From: Gale McMillan <" gale"@mcmfamily.com>
Subject: Re: Barrel break-in necessary?
Date: 7 Jan 1997 20:40:25 -0500
Mike Sumner wrote:
As a barrel maker I have looked in thousands of new and used barrels
with a bore scope and I will tell you that if every one followed the
prescribed break in method A very large number would do more harm than
help. The reason you hear of the help in accuracy is because if you
chamber barrel with a reamer that has a dull throater instead of cutting
clean sharp rifling it smears a burr up on the down wind side of the
rifling. It takes from 1 to 2 hundred rounds to burn this bur out and
the rifle to settle down and shoot its best. Any one who chambers rifle
barrels has tolerances on how dull to let the reamer get and factories
let them go longer than any competent smithe would. Another tidbit to
consider, Take a 300Win Mag. that has a life expectancy of 1000 rounds.
Use 10% of it up with your break in procedure for ever 10 barrels the
barrel maker makes he has to make one more just to take care of the
break in. no wonder barrel makers like to see this. Now when you flame
me on this please include what you think is happening to the inside of
your barrel during the break in that is helping you.
NBSRA IBS,FCSA and NRA Life Member
From: Gale McMillan <firstname.lastname@example.org>
Subject: Re: Good barrels for Rem 700 in .308?
Date: 10 Feb 1996 12:50:53 -0500
Consider this, every round shot in breaking in a barrel is one round off
the life of said rifle barrel. No one has ever told me the physical
reason of what happens during break in firing. In other words to the
number of pounds of powder shot at any given pressure, is the life of the
barrel. No one has ever explained what is being accomplished by
shooting and cleaning in any prescribed method. Start your barrel off
with 5 rounds and clean it thoroughly and do it again. Nev Maden a
friend down under that my brother taught to make barrels was the one who
come up with the break in method. He may think he has come upon
something, or he has come up with another way to sell barrels. I feel
that the first shot out of a barrel is its best and every one after that
deteriorates until the barrel is gone. If some one can explain what
physically takes place during break in to modify the barrel then I may
change my mind. As the physical properties of a barrel doesn't change
because of the break in procedures it means it's all hog wash. I am open
to any suggestions that can be documented otherwise if it is just
someone's opinion forget it.
From: Gale McMillan <" gale"@mcmfamily.com>
Subject: Re: Remington 700 break in
Date: 8 Aug 1997 00:01:07 -0400
Arthur Sprague wrote:
# On 29 Jul 1997 22:50:26 -0400, email@example.com (John W. Engel)
# #This is how (some) benchrester break in barrels, and it does work.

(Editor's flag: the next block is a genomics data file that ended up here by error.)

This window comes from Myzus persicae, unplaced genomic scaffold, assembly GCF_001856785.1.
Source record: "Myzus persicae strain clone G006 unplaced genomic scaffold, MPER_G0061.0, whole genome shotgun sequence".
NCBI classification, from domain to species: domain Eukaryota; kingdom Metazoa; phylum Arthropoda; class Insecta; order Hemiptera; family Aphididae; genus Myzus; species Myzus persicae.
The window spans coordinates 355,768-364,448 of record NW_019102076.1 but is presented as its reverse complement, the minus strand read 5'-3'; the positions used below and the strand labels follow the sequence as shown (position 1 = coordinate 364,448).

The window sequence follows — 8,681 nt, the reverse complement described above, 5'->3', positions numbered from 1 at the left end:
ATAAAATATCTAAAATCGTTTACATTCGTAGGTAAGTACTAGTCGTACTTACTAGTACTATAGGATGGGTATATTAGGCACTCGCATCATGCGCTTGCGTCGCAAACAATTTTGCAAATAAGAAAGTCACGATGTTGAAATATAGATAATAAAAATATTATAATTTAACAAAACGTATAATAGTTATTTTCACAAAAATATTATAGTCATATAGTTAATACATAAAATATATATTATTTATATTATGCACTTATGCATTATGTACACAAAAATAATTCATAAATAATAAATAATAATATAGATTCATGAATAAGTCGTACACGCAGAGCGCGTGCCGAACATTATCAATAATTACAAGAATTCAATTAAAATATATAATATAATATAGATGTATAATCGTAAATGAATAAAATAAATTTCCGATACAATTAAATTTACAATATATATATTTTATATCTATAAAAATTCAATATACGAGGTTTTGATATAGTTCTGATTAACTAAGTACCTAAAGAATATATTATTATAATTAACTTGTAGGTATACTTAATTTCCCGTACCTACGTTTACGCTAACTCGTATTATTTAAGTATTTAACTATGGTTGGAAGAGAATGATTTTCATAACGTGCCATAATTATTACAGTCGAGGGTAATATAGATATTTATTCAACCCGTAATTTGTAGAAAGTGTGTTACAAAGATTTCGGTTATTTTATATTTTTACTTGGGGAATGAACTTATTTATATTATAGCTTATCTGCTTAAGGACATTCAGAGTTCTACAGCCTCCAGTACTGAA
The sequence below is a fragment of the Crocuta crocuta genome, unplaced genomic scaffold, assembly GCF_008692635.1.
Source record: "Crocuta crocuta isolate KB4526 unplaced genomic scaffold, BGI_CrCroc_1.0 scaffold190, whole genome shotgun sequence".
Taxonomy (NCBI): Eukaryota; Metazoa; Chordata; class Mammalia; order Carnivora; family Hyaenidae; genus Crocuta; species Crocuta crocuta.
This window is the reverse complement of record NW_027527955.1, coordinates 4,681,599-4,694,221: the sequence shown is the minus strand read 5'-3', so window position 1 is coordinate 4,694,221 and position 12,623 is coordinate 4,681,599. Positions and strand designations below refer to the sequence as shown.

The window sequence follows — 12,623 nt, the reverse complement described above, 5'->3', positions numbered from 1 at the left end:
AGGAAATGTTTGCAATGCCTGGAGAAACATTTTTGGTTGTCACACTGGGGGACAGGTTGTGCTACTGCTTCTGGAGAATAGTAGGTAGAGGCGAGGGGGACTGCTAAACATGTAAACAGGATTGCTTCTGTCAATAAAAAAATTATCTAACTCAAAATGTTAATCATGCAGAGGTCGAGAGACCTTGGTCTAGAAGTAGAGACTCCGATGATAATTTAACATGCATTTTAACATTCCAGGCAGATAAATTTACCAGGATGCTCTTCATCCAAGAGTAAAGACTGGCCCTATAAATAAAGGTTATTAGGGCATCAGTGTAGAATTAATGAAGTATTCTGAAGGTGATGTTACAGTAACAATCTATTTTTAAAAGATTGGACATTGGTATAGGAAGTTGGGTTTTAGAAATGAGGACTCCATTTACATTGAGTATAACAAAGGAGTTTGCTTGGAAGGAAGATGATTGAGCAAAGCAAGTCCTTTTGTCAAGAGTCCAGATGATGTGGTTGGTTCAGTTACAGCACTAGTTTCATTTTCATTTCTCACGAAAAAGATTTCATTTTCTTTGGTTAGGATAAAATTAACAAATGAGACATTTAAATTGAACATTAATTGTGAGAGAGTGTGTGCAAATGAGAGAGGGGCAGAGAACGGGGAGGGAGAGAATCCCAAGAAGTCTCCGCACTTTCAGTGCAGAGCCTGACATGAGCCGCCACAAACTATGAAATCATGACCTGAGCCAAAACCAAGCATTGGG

# #The mechanism is that the bore has pores in it (microns in size).
# #If you simply shoot a box or two through it without cleaning, the
# #pores fill up with gilding metal, and stay that way. If you
# #follow the above procedure (and they mean *clean* between shots!),
# #the pores are "smoothed over" with each successive shot. A barrel
# #correctly broken in is MUCH easier to clean than one that is
# #not. If it is a good quality tube, it will also be more accurate.
# Well, the range hours here are quite limited. On my first trip I
# managed to fire a whole fourteen rounds, with a thorough cleaning
# after each round. It couldn't hurt! Fun gun! Difficult to think of
# .223 as a battle round after experience with .30-06 and .45ACP, but it
# surely going to be a pleasure to shoot.
# Thanks to all for their advice.
This is total hogwash! It all got started when a barrel maker that I
know started putting break in instructions in the box with each barrel
he shipped a few years ago. I asked him how he figured it would help
and his reply was If they shoot 100 rounds breaking in this barrel
that's total life is 3000 rounds and I make 1000 barrels a year just
figure how many more barrels I will get to make. He had a point it
defiantly will shorten the barrel life. I have been a barrel maker a
fair amount of time and my barrels have set and reset bench rest world
records so many times I quit keeping track (at one time they held 7 at
one time) along with HighPower,Silloett,smallbore national and world
records and my instructions were to clean as often as posable preferably
every 10 rounds. I inspect every barrel taken off and every new barrel
before it is shipped with a bore scope and I will tell you all that I
see far more barrels ruined by cleaning rods than I see worn out from
normal wear and tear.I am even reading about people recommending
breaking in pistols. As if it will help their shooting ability or the